When we got in the water, we swam out.  The water was dark and then I noticed what at first I thought was a reef on the ocean bottom.  But as we got closer, I realized I was looking down at a giant humpback whale, directly below me.  This was NOT the baby we had seen jump out of the water, it was the mother, taking a rest.  And she wasn’t on the ocean floor, she was floating.

The first stop was short as the whales swam away, but on the next stop, the whales were in a playful mood IMG_3683especially the baby who seems to almost be chasing us.  At one point I felt like the calf was putting on a show just for the five of us who were in the water.

“Mama” had her eye on us and on her baby.  I looked her straight in the eye and wandered what I must look like to her.

On the last stop of the day, we probably spent 45 minutes in the water just watching the whales play.   I had been taking a lot of photos, but finally just shut off the camera and floated there, watching these two go about their lives.   It was peaceful, tranquil and they seemed to exert a calm in us like nothing I’ve experienced before. 

Whale Photos and Whale Videos

I’ve uploaded 11 still images to the online gallery and with the exception of some cropping, none of the photos have been retouched or altered in anyway.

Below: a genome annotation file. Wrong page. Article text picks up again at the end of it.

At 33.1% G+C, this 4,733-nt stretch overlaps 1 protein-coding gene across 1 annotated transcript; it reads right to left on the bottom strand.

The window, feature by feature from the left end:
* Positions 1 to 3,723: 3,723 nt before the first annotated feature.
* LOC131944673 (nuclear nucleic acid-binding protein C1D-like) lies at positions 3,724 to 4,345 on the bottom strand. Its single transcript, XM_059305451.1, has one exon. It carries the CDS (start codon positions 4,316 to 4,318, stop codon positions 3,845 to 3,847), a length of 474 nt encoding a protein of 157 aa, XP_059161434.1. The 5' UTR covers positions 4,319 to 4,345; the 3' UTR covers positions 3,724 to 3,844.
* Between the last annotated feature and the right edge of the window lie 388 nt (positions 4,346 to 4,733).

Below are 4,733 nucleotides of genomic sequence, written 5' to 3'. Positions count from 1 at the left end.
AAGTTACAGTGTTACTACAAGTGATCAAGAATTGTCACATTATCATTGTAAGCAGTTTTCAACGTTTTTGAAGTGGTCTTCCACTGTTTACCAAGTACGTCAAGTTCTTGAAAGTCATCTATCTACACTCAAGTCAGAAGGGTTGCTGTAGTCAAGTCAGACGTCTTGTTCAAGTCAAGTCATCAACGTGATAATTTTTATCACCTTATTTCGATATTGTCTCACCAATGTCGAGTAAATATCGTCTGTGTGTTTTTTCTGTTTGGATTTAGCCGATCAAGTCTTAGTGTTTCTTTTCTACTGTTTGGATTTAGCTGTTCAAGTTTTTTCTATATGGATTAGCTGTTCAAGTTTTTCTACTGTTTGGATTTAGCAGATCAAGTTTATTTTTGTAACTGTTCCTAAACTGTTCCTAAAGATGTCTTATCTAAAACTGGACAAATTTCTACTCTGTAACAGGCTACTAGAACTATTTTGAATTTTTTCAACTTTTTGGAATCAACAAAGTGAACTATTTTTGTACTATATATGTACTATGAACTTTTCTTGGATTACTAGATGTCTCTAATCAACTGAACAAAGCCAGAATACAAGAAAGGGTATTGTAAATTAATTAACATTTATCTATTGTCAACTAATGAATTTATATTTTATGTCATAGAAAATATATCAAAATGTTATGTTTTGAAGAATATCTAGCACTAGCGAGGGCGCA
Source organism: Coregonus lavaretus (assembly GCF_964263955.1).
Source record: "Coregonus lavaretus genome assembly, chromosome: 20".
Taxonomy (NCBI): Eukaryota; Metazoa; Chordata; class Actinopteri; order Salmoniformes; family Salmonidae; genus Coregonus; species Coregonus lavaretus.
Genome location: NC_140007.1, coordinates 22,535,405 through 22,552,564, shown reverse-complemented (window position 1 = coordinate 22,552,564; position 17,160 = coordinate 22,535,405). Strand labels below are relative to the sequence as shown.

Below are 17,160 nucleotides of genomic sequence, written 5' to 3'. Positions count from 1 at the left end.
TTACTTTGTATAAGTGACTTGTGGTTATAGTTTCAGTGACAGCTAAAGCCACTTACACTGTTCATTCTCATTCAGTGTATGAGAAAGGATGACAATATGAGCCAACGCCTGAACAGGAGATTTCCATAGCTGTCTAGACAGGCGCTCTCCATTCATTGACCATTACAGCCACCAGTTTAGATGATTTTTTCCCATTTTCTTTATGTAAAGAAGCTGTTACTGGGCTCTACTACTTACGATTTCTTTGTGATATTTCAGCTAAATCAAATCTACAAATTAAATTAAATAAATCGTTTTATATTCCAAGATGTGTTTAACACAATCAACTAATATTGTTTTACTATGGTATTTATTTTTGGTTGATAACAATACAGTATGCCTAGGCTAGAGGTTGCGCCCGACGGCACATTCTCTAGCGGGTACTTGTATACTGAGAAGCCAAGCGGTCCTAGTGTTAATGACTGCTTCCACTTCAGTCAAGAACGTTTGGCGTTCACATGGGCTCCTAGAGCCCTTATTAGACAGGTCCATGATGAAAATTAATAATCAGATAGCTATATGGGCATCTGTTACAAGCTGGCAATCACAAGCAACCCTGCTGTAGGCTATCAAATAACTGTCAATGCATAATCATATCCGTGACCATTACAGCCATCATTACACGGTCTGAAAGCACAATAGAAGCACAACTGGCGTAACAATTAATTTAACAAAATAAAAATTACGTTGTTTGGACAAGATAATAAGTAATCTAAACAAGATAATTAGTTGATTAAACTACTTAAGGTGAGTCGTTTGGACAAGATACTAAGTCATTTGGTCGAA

I also have two videos.  This first video was taken with my Canon A710 still camera in video mode.  That camera doesn’t have the resolution as my other camera, but it is much easier to use underwater.

Direct Link:

This second video was shot on my Sony SR-11 video camera.  The camera quality is much better but it is almost impossible to see anything through the viewfinder underwater so I just point the camera in the general direction and hope it comes out.

Direct Link:

More Information about Swimming with Whales

If you want to read more about Vava’u and swimming with whales, the Fiji Island Business Magazine just published an article about the experience.  You can also contact Dolphin Pacific Diving.  I highly recommend them.

Saturday, October 10, 2009

A Scary Welcome to Tonga

The future Peace Corps volunteers who will replace the members of my group in Tonga are now here.   Tonga Group 75 arrived Thursday morning on the main island of Tongatapu to begin three months of training.

Within hours of landing at the airport, a tsunami warning was issued and all volunteers and the trainees were told by Peace Corps to stay away from coastal areas and to remain at their sites.   In the case of the trainees, they were all secured in a guest house until the warning passed.  What a welcome to Tonga.

As you might imagine, the warning on Thursday was taken a lot more seriously after a tsunami devastated Niuatoputapu 10 days ago.

In Vava’u, the schools immediately closed, most businesses closed and the streets were eerily empty.  The response from Peace Corps was also much swifter this time.  When the tsunami warning was issued 10 days ago, I never received a phone call from anyone at Peace Corps.  This time, I had multiple phone calls from both Peace Corps staff and fellow volunteers.

Of course, last time, I also felt the earthquake, something we didn’t feel in Vava’u this time.

Job Training

My friend Emily, who is a volunteer in Tongatapu has been visiting us here in Vava’u this week.  Emily works for the Ministry of Training, Employment, Youth and Sports.  (Yes, one ministry does all of those four things.)  Emily is here to teach Tongan youth how to apply for jobs and how to interview.    On Wednesday, she conducted a workshop for those interested in getting a job.

Emily teaching a workshop